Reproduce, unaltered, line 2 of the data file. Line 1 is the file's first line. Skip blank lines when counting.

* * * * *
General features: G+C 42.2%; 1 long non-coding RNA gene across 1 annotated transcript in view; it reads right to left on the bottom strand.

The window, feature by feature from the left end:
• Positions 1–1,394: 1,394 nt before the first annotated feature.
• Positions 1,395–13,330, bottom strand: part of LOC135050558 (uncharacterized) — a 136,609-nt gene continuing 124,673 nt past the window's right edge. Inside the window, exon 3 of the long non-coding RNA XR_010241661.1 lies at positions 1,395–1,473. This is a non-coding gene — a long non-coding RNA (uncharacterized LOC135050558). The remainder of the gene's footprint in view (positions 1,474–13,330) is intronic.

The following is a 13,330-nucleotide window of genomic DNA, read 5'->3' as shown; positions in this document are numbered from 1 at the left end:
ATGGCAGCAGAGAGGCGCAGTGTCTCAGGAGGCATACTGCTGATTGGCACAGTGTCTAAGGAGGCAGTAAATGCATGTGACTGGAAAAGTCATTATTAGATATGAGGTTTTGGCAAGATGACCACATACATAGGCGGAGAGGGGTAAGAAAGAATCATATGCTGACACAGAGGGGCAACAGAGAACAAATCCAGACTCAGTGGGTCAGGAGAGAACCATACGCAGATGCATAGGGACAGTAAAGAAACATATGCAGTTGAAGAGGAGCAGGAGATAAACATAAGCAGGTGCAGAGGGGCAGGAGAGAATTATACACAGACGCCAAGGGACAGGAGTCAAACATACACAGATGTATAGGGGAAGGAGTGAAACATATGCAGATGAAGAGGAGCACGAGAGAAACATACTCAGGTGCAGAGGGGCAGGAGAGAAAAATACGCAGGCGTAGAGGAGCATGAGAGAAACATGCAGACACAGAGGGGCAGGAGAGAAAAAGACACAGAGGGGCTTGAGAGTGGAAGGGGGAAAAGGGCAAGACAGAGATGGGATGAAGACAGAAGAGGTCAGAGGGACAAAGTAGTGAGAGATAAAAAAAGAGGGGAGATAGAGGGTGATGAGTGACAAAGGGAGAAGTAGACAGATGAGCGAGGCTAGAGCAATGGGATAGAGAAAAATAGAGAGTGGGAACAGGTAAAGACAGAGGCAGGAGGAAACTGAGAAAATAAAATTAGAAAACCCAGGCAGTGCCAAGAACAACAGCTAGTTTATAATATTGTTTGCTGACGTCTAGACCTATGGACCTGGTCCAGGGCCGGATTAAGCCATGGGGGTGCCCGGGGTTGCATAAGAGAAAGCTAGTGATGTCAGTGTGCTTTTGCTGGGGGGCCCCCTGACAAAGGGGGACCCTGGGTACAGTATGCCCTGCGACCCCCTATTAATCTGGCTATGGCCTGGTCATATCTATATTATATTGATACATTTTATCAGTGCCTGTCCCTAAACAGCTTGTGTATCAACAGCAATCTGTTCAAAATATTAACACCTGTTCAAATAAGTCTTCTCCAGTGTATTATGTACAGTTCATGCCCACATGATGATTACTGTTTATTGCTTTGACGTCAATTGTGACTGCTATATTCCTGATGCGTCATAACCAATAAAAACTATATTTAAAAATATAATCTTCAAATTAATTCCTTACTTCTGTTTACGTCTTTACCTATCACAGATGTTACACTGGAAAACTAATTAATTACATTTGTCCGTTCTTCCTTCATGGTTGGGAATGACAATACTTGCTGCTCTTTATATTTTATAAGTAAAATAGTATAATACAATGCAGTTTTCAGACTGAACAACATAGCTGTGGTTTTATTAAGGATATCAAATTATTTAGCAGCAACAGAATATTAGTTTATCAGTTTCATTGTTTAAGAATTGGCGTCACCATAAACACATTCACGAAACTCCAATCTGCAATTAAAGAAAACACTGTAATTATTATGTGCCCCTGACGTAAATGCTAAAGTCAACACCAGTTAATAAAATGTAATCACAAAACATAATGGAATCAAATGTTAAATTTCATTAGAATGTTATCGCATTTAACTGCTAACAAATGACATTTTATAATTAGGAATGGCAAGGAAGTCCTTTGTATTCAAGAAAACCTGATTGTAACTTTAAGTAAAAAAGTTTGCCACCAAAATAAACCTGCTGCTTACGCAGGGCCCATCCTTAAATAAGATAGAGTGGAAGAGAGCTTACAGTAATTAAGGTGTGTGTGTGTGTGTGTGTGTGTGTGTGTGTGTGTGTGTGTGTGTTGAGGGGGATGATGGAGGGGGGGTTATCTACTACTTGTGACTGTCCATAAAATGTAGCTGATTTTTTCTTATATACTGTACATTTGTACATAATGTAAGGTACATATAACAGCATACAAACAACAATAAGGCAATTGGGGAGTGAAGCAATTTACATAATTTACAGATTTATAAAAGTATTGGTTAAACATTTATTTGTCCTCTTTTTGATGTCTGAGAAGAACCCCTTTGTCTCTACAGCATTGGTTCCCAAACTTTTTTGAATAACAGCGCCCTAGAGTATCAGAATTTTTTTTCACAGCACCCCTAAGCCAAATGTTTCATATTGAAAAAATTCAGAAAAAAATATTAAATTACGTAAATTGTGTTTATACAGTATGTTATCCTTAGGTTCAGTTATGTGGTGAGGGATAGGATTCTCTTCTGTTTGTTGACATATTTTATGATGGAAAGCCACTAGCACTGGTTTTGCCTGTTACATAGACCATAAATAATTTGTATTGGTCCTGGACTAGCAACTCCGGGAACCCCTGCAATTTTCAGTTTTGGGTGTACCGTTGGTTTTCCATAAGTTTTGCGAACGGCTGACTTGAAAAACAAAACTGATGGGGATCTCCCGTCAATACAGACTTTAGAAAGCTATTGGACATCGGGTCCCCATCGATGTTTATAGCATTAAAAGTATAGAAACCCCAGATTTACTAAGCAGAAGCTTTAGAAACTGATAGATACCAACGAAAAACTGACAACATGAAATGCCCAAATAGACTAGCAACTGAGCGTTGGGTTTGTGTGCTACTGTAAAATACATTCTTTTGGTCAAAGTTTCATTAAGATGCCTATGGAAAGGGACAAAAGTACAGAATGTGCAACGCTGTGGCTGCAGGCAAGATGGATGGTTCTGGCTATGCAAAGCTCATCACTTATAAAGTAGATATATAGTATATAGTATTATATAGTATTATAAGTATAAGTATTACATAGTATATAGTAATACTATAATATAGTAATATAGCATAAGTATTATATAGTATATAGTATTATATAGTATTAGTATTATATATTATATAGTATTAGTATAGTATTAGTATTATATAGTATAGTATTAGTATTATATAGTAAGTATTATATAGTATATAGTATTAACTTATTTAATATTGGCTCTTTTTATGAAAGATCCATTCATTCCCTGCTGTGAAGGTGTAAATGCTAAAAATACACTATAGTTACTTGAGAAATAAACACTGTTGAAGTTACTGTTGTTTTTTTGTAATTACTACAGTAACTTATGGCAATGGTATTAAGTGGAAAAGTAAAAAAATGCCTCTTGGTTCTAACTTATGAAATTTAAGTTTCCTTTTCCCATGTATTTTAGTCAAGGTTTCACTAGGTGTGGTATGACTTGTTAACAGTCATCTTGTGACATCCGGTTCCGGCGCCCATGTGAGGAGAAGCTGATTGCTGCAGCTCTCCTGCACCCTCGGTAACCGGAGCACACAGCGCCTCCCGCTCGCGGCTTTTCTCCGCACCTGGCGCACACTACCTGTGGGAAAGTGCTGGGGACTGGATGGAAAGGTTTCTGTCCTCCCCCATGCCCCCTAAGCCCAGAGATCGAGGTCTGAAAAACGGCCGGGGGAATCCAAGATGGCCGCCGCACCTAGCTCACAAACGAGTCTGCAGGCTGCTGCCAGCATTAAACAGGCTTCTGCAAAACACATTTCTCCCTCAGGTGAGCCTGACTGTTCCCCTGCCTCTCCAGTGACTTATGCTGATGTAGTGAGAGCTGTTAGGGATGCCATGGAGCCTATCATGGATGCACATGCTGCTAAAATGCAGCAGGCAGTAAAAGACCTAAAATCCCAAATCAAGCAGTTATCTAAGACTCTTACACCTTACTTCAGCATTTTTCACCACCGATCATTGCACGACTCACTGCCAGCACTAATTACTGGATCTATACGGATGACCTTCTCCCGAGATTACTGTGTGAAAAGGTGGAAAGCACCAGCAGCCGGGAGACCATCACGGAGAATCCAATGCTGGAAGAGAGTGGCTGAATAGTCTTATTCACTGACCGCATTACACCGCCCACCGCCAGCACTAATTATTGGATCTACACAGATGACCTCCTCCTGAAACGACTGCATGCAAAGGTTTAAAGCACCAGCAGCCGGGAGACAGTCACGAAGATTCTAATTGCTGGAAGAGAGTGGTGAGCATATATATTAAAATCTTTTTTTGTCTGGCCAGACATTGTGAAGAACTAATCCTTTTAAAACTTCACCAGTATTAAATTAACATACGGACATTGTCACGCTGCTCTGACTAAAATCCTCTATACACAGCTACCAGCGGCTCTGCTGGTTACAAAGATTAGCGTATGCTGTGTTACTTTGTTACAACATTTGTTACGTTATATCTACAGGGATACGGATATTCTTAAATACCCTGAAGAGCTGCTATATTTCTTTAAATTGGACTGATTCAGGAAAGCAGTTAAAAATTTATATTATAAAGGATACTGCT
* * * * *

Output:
The window, feature by feature from the left end: